Providing Internet Resources
for Activity Professionals
in Long Term Care Settings

Copyright 2007-Present
The Activity Director's Office
All Rights Reserved

Don’t Be Lost. Read the M.A.P.!
Men’s Activity Programs in Health-Care Facilities
By Kimberly Grandal, CTRS, ACC , Executive Director, ReCreative Resources

Getting Started

Although “all men are created equal”, Recreation Professionals face the trials and tribulations
of meeting the needs and interests of a diverse population. Traditionally there are many more
women than men in health care facilities.  Activity calendars often reflect an abundance of
activities that are female-oriented such as crafts, cooking, domestic activities, and beauty
groups, with the occasional Men’s Club making an appearance.  It is extremely important to
overcome this challenge and provide programming that is specially designed for the male

Morris Mandel once said, “No two men are alike, and both of them are happy for it.” Men, just
like women, have a variety of leisure and recreational interests so it is impossible to develop a
“one-size-fits all” approach. However, the men in our health care facilities may find interest in
some of the following : sports, cars, trucks, trains, boats, planes, outdoor work, building,
woodworking, painting,  politics, military, police, fire and rescue workers, fishing/hunting, nature
and outdoors, animals, music, movies, physical games, exercise, community trips, children,
board games, collections (coins, stamps, sports cards, matchbox cards, model trains, etc.) and
parlor/casino games.  Many of these activities need to be adapted for the individual male
participant, but if we are creative we can accommodate these needs and leisure activity
The first place to start is with a Population Analysis.  How many men reside in your facility or
attend your day program?  What is the percentage?  Then look at your Activity Calendar and
compare the percentage of female-oriented activities versus male oriented activities.  Many
activities, such as physical games, exercise, socials, parlor games, and music are of interest to
both genders, however, chances are you are not offering enough activities that truly appeal to

Next, review the initial Activity Assessments of all the men to determine their leisure interests,
needs, and abilities.  Organize a men’s committee or council that meets once a month to
discuss programming ideas, options, funding, resources, etc.  Create an organized group for
the men such as the MACs (Men’s Activity Council), or ask the men to come up with an official
name. It could be something that just sounds good with the facility name such as the Kessler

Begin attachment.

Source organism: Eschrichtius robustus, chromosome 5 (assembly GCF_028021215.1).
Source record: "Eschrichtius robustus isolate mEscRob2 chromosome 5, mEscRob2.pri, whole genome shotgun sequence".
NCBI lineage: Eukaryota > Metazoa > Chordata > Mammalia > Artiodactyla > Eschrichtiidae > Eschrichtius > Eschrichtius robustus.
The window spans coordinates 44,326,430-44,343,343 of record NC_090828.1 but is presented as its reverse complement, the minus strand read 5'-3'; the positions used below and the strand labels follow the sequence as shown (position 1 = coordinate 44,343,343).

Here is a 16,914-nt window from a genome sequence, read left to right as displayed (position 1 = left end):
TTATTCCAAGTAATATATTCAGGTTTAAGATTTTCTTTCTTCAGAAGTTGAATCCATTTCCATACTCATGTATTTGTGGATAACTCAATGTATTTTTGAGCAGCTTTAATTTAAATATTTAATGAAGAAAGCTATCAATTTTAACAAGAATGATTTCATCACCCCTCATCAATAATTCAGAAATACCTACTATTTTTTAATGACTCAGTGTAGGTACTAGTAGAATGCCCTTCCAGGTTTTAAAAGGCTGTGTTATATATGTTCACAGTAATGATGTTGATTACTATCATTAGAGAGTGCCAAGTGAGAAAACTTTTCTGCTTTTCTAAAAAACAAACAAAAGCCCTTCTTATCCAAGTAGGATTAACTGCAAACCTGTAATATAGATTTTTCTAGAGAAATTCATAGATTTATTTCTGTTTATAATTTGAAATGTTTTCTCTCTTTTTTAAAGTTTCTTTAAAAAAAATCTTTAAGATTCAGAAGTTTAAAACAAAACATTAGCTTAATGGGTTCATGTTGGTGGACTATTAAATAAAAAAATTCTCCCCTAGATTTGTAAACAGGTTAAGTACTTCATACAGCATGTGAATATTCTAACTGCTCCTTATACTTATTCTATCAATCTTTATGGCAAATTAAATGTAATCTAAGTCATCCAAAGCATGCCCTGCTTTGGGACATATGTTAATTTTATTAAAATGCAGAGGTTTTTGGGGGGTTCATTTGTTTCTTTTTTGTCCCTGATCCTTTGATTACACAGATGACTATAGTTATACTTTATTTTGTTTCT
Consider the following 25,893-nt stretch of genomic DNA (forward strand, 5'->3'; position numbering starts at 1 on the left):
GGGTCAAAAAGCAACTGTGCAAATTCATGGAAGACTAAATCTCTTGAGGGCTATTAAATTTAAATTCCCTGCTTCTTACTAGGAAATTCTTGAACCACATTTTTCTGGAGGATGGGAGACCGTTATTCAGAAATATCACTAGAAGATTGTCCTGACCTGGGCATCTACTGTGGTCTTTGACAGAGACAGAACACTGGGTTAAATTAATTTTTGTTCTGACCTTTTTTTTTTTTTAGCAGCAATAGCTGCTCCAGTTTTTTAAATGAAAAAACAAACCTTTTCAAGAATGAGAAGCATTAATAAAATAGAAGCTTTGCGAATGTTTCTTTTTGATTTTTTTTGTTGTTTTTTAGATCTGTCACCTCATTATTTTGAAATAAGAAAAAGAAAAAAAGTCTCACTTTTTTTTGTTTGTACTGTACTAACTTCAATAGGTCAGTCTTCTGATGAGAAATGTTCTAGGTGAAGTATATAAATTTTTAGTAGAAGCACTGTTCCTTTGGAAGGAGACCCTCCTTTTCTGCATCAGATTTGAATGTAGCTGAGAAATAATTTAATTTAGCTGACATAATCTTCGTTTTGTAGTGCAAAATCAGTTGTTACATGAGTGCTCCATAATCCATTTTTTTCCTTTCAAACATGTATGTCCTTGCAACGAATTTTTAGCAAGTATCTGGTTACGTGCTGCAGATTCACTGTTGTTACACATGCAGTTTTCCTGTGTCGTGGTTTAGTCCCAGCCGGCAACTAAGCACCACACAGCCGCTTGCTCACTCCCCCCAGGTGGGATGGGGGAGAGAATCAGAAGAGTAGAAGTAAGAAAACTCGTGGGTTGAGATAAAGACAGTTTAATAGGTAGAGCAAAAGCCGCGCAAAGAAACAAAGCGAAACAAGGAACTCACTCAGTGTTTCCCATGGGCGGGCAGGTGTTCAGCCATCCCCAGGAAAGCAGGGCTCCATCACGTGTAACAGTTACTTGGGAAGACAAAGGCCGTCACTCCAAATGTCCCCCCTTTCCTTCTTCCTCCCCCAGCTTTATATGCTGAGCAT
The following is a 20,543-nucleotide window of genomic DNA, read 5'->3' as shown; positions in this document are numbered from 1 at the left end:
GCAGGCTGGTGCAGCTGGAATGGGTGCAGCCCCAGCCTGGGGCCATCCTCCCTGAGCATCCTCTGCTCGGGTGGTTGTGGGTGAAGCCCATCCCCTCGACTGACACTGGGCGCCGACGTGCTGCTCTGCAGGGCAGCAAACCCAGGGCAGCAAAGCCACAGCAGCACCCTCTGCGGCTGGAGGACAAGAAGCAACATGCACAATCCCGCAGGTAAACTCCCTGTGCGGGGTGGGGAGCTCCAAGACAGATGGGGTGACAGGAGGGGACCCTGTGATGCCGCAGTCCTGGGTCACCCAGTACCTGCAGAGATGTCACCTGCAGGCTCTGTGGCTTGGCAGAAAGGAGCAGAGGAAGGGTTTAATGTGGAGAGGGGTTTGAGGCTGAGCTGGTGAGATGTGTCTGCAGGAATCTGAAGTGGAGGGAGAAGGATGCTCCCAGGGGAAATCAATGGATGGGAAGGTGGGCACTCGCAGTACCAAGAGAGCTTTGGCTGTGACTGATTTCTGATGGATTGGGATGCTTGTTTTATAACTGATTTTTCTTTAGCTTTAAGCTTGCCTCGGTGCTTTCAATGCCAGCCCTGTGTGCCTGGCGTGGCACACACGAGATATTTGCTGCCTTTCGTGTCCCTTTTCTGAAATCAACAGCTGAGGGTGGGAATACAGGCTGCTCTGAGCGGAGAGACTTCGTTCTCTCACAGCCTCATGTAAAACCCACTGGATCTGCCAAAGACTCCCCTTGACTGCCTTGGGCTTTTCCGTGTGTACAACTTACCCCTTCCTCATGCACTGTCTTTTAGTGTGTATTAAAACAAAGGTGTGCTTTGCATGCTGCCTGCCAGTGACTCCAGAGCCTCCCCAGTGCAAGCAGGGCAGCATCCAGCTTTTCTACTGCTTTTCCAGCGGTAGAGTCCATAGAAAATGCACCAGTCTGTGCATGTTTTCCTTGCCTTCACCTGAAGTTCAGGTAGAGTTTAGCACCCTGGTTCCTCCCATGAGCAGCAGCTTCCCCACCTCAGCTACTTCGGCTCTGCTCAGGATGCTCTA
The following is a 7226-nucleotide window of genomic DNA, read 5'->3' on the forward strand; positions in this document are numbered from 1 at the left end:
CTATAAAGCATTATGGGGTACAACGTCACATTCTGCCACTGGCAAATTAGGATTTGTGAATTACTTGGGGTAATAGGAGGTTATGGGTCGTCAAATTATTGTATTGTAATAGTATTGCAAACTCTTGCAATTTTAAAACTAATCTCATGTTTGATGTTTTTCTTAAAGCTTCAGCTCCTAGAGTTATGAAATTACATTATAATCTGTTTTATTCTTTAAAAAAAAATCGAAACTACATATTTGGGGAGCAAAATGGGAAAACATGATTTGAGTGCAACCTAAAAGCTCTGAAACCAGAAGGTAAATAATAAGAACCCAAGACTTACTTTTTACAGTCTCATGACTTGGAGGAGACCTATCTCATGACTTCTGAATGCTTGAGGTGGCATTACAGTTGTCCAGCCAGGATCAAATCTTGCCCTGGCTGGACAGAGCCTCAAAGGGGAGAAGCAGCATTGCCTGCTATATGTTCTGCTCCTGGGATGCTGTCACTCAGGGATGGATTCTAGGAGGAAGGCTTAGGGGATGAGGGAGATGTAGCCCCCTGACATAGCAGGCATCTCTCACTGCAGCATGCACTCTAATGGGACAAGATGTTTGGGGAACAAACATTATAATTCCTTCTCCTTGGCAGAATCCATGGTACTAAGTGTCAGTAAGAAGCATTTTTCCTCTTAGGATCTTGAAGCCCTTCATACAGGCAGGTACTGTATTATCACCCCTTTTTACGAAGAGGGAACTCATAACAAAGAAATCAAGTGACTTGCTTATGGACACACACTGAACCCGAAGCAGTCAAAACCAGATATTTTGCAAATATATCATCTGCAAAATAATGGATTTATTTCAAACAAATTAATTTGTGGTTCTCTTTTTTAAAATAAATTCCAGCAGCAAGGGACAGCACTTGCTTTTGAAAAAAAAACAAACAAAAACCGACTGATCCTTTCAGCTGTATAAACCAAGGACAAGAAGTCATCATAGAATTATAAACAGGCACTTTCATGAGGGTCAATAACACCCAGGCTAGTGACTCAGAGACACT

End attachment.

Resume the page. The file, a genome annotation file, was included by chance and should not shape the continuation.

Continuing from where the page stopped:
Kings, the Bayside Bulls, or the Ocean View Vikings.

The Planning Phase

With the establishment of an official men’s council or club underway, begin planning a series of
activities, special events, fundraisers, and trips in accordance with the council’s ideas, and the
functional abilities of the male population. Determine how often male-oriented programs should
be provided.  Many activities can be incorporated into the regular calendar of events with the
men in mind.  For example: word games, discussion groups, and trivia can easily be adapted
to interest the men simply by offering various themes (Sports Hangman, Famous Men
Discussion, Automobile Trivia) etc.  Adapted physical games such as putting, bowling,
basketball, target games, shuffleboard, and horseshoes are often of interest to the men and
may be incorporated into the schedule of activities for men and women as well.

Although many regularly scheduled activities may be adapted or altered to meet the interests
of the men, it is also important to have separate “men-only” activities such as the Men’s Club.  
Some facilities have monthly, bi-monthly, or weekly meetings.  How often this program is
offered is based on the unique needs and interests of the men in your facility.  Have the men
organize and implement fundraisers to raise money for special outings (sporting events,
bowling, fishing, putting greens), equipment, special games, supplies, Men’s Club t-shirts and
hats, etc. Fundraising examples include car washes, craft sales (birdhouses and other wood
projects, leather crafts, etc), raffles of sporting event tickets, Walk/Wheel-A-Thon, and so on.  

Male Staff and Volunteers

Since the Activity and Recreation Profession is a female-dominated one, it very important to
recruit male staff and volunteers to assist in providing a program of activities for the men.  
Since the inception of the revised CMS Activity Guidance to Surveyors in June 2006, there has
been a heightened focus on providing an interdisciplinary approach to quality of life.  The
revised interpretive guidelines for F248 indicate that all facility staff should be involved in
providing meaningful activity.  This is a great opportunity to get the male staff involved. Male
staff may be able to contribute by bringing in old sports magazines, tapes of sporting events,
and their own collections and can assist with facilitating the Men’s Club.  The maintenance
personnel (male or female) can assist in woodworking projects or even take a resident “on
rounds”. In addition, many men would also love to see the boiler room or workshop if
accessible and safe for the residents.

Volunteer recruitment is also another way to enhance the facilities’ men’s program. There are